Agatha Christie Queen of Crime

Agatha Christie Queen of Crime
Agatha Mary Clarissa Miller was born on September 15, 1890 in the seaside town of Torquay, in the county of Devon, England. The youngest of three children, she had a happy childhood, which she describes in her autobiography as “... one of the luckiest things that can happen to you in life.” Although she had no formal education, she taught herself to read and was a very imaginative child, making up stories and creating ‘imaginary friend’ characters. She learned mathematics and French from her parents and a nanny, and also had piano and dance lessons. It was a typical late Victorian lifestyle for those of independent means.

Agatha’s life underwent a major change in 1914 after the outbreak of the First World War. On Christmas Eve 1914, she married Archibald Christie. He was a handsome, dashing pilot with the Royal Flying Corps and they married knowing that he may very well not survive the war. Agatha wrote of him, “I loved a stranger ... I never knew how he would react ... and everything he said was fascinating and new.”

Even before her marriage Agatha had joined the war effort by working as a nurse with the Voluntary Aid Detachment. She enjoyed her work at a hospital in Torquay, and later, also as part of her VAD duties she worked in the hospital pharmacy. This experience was very useful to her as she would later often use poison as a means of murder in her books.

Agatha Christie’s first novel was The Mysterious Affair at Styles which was published in 1920, and which introduced one of her most popular characters, the Belgian detective Hercule Poirot. Her publisher, and the public, loved Poirot and Agatha was soon committed to writing more stories about him. She eventually grew extremely tired of the character, writing that Poirot was “... hanging around my neck ... like the old man of the sea.”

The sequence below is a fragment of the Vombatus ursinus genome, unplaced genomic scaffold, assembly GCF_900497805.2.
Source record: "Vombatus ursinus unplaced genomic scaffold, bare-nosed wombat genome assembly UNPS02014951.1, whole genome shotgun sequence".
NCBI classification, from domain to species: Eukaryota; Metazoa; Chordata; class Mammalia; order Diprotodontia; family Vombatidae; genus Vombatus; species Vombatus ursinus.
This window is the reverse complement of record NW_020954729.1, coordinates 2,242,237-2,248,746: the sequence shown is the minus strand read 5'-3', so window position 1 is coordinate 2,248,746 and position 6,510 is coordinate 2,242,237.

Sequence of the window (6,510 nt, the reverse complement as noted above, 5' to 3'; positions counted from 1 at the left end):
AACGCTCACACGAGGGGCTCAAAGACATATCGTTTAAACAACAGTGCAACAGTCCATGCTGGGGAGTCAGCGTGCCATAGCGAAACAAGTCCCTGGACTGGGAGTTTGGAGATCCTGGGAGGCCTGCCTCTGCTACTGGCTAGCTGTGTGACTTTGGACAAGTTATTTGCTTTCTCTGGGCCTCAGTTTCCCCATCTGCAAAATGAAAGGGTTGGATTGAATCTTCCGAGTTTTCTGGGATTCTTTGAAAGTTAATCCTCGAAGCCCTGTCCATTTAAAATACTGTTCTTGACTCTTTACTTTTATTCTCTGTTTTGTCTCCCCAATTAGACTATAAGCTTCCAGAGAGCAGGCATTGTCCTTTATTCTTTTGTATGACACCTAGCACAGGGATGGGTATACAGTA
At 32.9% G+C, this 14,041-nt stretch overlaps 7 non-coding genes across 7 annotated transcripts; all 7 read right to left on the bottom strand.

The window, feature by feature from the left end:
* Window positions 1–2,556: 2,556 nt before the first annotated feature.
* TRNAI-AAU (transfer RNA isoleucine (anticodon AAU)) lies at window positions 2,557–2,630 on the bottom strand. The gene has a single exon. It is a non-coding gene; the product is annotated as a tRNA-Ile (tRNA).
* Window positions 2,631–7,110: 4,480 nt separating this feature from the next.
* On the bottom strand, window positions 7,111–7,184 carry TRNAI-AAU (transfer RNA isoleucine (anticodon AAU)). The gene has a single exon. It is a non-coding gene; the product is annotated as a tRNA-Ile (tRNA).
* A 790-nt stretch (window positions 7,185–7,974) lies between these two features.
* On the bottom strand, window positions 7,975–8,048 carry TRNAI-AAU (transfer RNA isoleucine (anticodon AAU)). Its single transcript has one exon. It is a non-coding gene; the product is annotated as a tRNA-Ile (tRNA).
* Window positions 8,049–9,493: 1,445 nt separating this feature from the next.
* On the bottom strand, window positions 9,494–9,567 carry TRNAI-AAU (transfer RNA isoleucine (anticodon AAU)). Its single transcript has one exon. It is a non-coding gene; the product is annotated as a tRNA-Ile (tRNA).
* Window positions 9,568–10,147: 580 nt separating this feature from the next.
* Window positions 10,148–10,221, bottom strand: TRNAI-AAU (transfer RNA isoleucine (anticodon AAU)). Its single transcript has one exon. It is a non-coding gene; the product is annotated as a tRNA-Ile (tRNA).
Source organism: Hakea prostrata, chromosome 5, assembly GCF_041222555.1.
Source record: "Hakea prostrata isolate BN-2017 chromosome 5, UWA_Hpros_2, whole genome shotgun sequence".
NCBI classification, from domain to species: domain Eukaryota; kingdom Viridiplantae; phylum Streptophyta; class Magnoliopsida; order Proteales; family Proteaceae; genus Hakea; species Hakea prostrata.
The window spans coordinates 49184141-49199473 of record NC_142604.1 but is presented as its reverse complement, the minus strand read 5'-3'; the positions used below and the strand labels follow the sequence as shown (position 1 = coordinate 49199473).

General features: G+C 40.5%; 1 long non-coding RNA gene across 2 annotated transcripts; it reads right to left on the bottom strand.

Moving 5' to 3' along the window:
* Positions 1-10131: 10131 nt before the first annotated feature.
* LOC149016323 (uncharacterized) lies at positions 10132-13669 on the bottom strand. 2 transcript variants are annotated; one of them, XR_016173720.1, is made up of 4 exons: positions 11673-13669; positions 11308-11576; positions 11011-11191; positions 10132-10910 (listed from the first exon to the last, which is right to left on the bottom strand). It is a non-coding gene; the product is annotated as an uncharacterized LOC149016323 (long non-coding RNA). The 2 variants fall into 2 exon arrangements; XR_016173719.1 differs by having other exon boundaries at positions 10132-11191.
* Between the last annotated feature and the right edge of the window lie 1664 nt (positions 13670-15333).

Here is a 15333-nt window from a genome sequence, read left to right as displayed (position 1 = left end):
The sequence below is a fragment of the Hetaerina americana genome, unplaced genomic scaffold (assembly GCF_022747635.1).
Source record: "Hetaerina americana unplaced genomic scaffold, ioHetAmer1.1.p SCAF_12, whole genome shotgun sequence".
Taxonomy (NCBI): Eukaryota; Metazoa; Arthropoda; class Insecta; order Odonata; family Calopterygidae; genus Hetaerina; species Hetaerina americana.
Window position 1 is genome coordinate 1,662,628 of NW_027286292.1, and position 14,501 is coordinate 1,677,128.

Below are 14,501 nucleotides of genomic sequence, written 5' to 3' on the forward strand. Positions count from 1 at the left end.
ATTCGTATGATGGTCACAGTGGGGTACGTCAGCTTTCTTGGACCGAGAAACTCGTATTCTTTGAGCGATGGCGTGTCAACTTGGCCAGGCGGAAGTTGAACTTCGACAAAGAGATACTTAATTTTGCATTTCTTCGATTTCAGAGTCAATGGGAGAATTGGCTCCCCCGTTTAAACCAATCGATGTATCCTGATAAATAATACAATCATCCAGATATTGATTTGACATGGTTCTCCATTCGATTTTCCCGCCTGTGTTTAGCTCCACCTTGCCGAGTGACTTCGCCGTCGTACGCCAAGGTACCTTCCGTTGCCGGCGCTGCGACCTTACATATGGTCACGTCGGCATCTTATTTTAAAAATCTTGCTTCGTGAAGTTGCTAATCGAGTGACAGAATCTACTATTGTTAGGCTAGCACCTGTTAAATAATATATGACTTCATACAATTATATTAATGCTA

Perhaps the most famous, and mysterious, incident of Agatha Christie’s life was the one that she herself never spoke of publicly – her eleven day disappearance in late 1926. Agatha left their home after her husband Archie told her he was in love with another woman and wanted a divorce. She left a note for her secretary saying that she was going to Yorkshire, and was later discovered at an hotel in Harrogate, Yorkshire, where she was staying under an assumed name.There was huge public speculation that she may have had a nervous breakdown, may have lost her memory, or even that it was all a publicity stunt. It is maybe more understandable, though, that she merely needed some time alone after her husband’s admission.

Agatha and Archie were divorced in 1928. During their marriage she had published six novels and a number of short stories, including The Tuesday Night Club of 1927, which introduced the well loved character of Miss Marple, described by Agatha as always expecting “... the worst of everyone and everything, and ..... usually proved right.”

In 1930 Agatha embarked on her second marriage to archaeologist Max Mallowan; a marriage that remained happy until her death in 1976. She travelled with him on several archaeological expeditions in the Middle East, and used these as settings for several books, including Death on the Nile. Agatha began writing her autobiography in 1950 whilst on an expedition in Iraq and did not finish it until fifteen years later, when she remarked, “It seems like the right moment to stop ....”

Agatha Christie is the best-selling novelist of all time – with about four billion book sales. Her play The Mousetrap is still running on the London stage after around 25,000 performances; and movie and television adaptations of her stories draw millions of viewers.

Agatha Christie rightly deserves her title, the Queen of Crime.

Resource: 'An Autobiography' by Agatha Christie. This book is available from; you can find it by clicking on the link given below.

Note: I have an earlier edition of 'An Autobiography' by Agatha Christie as part of my personal collection.

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